The permafrost also holds glimpses of ancient Arctic ecosystems. Sampling trapped plant remains, the team learned that during the last ice age, when winter temperatures plunged even lower than in modern times, the vegetation was surprisingly lush, supporting woolly mammoths, woolly rhinos, and other now-vanished herbivores in a meadow steppe ecosystem. “It was a paradise for the foraging animals,” Ashastina says.

Sometimes, the remains of these lost creatures tumble out of the headwall in exquisite condition. In 2018, scientists recovered a young ginger-colored Lena horse (Equus lenensis), an extinct relative of the Yakutian horse, with intact soft tissue. Scientists hope to find a live cell so they can attempt to clone the 42,000-year-old foal. Some of its preserved muscle is particularly promising, says P. Olof Olsson, a molecular biologist with the Abu Dhabi Biotech Research Foundation, which is teaming up on the effort with North-Eastern Federal University in Yakutsk. “I’m skeptically optimistic,” Olsson says. “At least, it’s not impossible.”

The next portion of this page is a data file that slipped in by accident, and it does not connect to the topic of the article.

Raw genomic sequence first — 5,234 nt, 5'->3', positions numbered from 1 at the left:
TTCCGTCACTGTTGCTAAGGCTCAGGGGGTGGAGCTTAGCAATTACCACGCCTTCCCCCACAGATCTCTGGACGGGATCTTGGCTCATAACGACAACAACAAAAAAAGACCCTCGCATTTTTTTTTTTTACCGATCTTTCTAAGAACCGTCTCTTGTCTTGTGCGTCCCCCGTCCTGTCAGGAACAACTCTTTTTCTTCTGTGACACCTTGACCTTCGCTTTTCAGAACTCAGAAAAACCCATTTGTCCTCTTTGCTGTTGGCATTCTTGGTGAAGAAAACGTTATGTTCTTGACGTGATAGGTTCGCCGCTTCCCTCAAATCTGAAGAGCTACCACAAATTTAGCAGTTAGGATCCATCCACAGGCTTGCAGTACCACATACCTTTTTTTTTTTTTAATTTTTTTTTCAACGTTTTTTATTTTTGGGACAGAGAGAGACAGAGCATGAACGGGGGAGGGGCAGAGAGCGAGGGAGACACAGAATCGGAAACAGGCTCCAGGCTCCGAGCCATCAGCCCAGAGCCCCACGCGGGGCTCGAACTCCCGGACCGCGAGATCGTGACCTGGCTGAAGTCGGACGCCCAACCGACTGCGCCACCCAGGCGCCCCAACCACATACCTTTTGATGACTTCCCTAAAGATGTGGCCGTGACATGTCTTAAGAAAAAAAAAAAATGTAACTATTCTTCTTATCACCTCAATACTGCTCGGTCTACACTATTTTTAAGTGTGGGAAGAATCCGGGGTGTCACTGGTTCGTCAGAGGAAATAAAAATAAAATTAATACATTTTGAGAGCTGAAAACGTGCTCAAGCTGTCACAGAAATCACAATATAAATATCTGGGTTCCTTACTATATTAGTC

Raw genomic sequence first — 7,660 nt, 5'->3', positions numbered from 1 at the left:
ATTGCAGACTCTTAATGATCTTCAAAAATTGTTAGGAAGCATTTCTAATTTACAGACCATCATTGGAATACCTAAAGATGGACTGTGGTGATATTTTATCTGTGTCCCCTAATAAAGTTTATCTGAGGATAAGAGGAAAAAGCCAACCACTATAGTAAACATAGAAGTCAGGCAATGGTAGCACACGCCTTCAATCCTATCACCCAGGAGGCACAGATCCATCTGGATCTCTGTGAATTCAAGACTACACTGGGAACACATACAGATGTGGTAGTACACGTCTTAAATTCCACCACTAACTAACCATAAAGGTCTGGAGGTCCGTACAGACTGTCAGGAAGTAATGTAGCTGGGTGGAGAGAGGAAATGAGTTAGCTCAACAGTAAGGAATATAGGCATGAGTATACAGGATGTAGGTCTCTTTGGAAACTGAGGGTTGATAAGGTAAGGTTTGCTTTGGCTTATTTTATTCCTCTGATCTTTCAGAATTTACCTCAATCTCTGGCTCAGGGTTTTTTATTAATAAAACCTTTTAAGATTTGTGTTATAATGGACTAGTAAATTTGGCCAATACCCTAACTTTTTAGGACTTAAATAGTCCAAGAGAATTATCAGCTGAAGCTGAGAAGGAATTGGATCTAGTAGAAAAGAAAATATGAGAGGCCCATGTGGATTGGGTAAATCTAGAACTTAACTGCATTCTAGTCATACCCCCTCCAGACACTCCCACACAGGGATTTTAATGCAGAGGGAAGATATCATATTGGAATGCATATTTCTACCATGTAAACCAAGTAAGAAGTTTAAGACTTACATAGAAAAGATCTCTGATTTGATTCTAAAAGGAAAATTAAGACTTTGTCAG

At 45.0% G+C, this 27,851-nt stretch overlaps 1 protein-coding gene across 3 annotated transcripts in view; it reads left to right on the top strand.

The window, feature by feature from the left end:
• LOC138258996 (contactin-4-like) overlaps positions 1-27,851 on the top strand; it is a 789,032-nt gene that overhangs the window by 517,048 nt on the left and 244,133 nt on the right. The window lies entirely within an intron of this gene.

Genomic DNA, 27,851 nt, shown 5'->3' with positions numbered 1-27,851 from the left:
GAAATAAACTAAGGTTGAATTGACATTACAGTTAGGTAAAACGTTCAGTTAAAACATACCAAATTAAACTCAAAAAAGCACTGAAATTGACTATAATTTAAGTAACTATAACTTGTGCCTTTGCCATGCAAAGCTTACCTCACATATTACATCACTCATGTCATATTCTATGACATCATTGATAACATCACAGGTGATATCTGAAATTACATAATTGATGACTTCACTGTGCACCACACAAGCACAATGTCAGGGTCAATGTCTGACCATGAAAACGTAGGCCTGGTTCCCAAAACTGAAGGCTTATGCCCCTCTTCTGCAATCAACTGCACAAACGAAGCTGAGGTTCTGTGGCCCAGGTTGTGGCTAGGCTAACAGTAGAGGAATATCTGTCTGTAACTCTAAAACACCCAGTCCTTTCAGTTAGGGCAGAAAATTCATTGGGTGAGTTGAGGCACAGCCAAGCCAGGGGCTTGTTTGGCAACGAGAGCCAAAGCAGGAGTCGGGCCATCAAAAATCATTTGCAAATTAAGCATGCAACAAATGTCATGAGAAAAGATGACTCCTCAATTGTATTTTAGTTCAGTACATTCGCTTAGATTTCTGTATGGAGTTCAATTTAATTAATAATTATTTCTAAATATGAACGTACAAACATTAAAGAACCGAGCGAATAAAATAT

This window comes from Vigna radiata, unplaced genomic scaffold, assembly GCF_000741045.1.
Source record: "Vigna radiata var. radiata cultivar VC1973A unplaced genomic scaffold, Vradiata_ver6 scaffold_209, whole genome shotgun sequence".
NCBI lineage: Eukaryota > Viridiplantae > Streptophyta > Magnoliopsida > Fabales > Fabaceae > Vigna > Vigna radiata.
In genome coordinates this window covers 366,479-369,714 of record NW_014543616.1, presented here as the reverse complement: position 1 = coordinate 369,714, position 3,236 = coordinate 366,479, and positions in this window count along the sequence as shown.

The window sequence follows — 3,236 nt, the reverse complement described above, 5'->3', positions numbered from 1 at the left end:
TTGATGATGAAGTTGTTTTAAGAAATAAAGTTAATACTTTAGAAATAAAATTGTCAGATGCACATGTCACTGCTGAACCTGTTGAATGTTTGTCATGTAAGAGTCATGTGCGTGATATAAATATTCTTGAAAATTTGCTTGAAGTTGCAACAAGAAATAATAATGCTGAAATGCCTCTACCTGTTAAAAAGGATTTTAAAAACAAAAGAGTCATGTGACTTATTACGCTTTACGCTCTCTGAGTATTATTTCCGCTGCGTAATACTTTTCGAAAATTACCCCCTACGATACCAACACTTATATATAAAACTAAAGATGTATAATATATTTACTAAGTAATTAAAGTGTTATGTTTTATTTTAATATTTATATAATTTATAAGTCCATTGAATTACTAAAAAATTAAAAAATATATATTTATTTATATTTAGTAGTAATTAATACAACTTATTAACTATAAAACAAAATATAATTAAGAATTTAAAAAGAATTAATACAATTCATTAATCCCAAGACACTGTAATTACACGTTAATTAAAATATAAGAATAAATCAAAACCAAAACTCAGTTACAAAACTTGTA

As the elements carve up more of the Batagay megaslump, it could transport scientists deeper into time. Glaciers scour away soil as they advance, but they largely bypassed Siberia during recent ice ages, leaving the permafrost in some areas hundreds of meters thick. For decades, as the hot summers liquefied its ice-rich soil, Batagay’s headwall advanced about 10 meters per year, says Frank Guenther, a permafrost researcher at the University of Potsdam. Since 2016, he says, that rate has surged to 12 to 14 meters per year. It’s harder to peg how fast the slump is deepening, and thus how much farther back in time the thaw is penetrating. The most ancient permafrost ever dated, from Canada’s Yukon territory, is 740,000 years old. As much as climate watchers may cringe at the thought, several more roasting Siberian summers could push the Batagay megaslump to claim another record.